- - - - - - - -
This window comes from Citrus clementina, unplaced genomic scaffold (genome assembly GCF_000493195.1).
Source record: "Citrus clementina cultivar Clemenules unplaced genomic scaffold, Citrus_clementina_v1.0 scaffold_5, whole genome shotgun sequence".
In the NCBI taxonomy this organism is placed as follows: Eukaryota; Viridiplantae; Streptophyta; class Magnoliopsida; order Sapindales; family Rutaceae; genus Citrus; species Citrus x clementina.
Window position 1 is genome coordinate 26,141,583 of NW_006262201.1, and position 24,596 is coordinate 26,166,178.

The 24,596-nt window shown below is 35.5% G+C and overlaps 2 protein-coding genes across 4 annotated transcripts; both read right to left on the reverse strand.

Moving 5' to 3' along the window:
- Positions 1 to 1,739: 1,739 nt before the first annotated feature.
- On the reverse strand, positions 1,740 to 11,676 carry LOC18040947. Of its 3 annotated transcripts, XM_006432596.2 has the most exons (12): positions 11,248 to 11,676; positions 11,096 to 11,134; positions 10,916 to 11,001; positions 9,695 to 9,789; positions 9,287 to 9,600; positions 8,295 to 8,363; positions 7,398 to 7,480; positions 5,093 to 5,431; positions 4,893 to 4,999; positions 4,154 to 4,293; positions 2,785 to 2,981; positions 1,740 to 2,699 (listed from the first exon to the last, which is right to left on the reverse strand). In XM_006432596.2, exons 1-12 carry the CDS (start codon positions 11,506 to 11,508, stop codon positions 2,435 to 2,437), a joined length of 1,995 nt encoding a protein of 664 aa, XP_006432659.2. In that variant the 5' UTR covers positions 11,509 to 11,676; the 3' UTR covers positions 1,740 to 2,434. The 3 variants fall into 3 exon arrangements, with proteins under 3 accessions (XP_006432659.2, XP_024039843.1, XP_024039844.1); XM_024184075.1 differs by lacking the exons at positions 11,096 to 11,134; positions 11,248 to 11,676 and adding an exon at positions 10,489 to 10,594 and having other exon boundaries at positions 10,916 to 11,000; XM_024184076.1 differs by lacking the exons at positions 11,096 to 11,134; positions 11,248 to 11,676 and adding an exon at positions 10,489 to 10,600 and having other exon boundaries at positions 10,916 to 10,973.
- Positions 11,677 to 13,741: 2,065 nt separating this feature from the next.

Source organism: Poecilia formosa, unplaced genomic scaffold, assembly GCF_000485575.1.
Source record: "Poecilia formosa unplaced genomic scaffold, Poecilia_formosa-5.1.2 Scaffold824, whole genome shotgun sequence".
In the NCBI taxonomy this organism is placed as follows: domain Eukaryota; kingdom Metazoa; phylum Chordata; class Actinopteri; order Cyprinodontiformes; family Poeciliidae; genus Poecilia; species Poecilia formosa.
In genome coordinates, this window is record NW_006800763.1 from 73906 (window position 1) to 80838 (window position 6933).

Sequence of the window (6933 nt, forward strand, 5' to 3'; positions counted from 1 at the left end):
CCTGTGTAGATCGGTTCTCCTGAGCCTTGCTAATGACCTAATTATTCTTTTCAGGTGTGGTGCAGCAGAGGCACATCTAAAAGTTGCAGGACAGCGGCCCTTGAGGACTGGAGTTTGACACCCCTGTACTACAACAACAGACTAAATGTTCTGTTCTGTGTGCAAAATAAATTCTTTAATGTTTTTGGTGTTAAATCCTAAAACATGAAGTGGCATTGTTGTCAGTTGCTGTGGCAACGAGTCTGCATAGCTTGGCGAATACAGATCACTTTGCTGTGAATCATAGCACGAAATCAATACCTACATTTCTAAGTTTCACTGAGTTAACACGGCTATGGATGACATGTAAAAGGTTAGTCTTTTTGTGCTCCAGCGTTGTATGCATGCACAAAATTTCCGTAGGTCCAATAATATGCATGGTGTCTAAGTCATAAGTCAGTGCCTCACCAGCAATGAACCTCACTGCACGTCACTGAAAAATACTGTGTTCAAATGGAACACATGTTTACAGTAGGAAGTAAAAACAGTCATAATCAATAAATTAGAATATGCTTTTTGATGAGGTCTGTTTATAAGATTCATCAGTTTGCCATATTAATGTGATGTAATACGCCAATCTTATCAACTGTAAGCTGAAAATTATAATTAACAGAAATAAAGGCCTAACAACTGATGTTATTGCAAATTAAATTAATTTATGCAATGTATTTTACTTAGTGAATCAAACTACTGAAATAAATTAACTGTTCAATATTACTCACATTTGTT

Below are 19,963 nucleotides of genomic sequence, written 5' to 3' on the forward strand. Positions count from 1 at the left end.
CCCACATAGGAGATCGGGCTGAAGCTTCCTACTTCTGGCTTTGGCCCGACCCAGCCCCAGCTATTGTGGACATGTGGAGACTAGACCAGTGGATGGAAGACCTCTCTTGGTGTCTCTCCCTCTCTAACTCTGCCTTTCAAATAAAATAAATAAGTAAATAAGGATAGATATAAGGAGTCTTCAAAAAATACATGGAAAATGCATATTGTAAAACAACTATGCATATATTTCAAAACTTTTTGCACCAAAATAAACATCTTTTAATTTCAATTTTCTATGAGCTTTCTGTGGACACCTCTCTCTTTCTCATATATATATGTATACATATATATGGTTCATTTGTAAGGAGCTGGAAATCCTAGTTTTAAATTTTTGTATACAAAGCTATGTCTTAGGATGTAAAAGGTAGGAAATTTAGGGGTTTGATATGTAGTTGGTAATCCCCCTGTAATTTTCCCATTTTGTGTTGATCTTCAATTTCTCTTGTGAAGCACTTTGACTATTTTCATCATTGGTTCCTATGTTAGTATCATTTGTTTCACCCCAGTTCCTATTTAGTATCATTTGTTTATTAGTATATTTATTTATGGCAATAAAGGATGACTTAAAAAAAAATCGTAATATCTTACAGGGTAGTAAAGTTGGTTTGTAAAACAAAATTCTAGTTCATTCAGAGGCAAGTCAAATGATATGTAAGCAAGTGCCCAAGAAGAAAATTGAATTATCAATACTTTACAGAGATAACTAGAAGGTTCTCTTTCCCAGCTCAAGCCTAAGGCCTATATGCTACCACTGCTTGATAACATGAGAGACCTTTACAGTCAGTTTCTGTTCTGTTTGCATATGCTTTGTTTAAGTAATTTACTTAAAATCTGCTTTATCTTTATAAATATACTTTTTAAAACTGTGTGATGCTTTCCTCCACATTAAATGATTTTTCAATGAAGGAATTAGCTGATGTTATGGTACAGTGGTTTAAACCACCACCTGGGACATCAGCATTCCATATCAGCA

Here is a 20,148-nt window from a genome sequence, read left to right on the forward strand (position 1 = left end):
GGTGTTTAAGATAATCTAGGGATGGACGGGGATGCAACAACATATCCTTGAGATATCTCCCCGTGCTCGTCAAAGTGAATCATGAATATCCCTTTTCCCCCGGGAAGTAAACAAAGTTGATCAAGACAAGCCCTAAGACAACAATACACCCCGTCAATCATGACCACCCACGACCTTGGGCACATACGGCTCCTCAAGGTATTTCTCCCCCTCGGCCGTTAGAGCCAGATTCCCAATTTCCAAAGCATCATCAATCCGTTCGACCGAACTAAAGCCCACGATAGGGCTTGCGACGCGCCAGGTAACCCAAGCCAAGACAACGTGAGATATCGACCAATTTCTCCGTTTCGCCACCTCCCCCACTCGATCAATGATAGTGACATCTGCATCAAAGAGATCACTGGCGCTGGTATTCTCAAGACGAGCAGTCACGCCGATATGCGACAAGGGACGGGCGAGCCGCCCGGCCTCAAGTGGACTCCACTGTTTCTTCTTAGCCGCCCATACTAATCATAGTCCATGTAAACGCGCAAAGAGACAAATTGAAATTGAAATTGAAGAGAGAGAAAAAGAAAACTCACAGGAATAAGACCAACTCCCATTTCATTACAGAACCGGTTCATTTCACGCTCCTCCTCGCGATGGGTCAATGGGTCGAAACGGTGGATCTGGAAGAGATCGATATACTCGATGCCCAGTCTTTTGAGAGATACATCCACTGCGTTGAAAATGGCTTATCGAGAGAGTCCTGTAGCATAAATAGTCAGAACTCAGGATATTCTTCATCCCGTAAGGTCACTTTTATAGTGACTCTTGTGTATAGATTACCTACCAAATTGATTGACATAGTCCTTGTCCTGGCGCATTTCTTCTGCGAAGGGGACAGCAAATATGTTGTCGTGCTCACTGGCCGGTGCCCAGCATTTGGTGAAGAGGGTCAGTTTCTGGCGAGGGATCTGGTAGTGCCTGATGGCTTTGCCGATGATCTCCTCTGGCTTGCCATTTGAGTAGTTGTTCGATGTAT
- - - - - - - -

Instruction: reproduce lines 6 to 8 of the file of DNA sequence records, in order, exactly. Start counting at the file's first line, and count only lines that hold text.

Moving 5' to 3' along the window:
- Positions 1 to 1,739: 1,739 nt before the first annotated feature.
- On the reverse strand, positions 1,740 to 11,676 carry LOC18040947. Of its 3 annotated transcripts, XM_006432596.2 has the most exons (12): positions 11,248 to 11,676; positions 11,096 to 11,134; positions 10,916 to 11,001; positions 9,695 to 9,789; positions 9,287 to 9,600; positions 8,295 to 8,363; positions 7,398 to 7,480; positions 5,093 to 5,431; positions 4,893 to 4,999; positions 4,154 to 4,293; positions 2,785 to 2,981; positions 1,740 to 2,699 (listed from the first exon to the last, which is right to left on the reverse strand). In XM_006432596.2, exons 1-12 carry the CDS (start codon positions 11,506 to 11,508, stop codon positions 2,435 to 2,437), a joined length of 1,995 nt encoding a protein of 664 aa, XP_006432659.2. In that variant the 5' UTR covers positions 11,509 to 11,676; the 3' UTR covers positions 1,740 to 2,434. The 3 variants fall into 3 exon arrangements, with proteins under 3 accessions (XP_006432659.2, XP_024039843.1, XP_024039844.1); XM_024184075.1 differs by lacking the exons at positions 11,096 to 11,134; positions 11,248 to 11,676 and adding an exon at positions 10,489 to 10,594 and having other exon boundaries at positions 10,916 to 11,000; XM_024184076.1 differs by lacking the exons at positions 11,096 to 11,134; positions 11,248 to 11,676 and adding an exon at positions 10,489 to 10,600 and having other exon boundaries at positions 10,916 to 10,973.